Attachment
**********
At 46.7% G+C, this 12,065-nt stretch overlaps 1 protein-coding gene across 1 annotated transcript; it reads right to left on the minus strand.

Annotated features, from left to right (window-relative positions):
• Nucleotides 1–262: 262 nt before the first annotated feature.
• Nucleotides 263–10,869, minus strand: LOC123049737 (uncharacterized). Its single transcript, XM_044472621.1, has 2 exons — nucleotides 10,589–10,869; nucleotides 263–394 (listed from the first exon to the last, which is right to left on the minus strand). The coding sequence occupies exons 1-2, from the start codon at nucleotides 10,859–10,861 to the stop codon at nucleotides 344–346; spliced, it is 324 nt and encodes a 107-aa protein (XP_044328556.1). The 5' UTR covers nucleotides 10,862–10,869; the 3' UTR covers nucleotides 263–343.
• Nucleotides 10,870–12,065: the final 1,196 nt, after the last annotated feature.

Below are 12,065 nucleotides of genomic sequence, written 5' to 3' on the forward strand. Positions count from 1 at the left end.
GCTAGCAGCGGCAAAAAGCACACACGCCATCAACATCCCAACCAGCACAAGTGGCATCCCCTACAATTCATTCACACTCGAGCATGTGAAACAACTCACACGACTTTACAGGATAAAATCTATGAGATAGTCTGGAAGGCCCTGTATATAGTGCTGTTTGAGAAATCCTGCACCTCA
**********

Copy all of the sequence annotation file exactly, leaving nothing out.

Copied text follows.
At 46.7% G+C, this 12,065-nt stretch overlaps 1 protein-coding gene across 1 annotated transcript; it reads right to left on the minus strand.

Annotated features, from left to right (window-relative positions):
• Nucleotides 1–262: 262 nt before the first annotated feature.
• Nucleotides 263–10,869, minus strand: LOC123049737 (uncharacterized). Its single transcript, XM_044472621.1, has 2 exons — nucleotides 10,589–10,869; nucleotides 263–394 (listed from the first exon to the last, which is right to left on the minus strand). The coding sequence occupies exons 1-2, from the start codon at nucleotides 10,859–10,861 to the stop codon at nucleotides 344–346; spliced, it is 324 nt and encodes a 107-aa protein (XP_044328556.1). The 5' UTR covers nucleotides 10,862–10,869; the 3' UTR covers nucleotides 263–343.
• Nucleotides 10,870–12,065: the final 1,196 nt, after the last annotated feature.

Below are 12,065 nucleotides of genomic sequence, written 5' to 3' on the forward strand. Positions count from 1 at the left end.
GCTAGCAGCGGCAAAAAGCACACACGCCATCAACATCCCAACCAGCACAAGTGGCATCCCCTACAATTCATTCACACTCGAGCATGTGAAACAACTCACACGACTTTACAGGATAAAATCTATGAGATAGTCTGGAAGGCCCTGTATATAGTGCTGTTTGAGAAATCCTGCACCTCA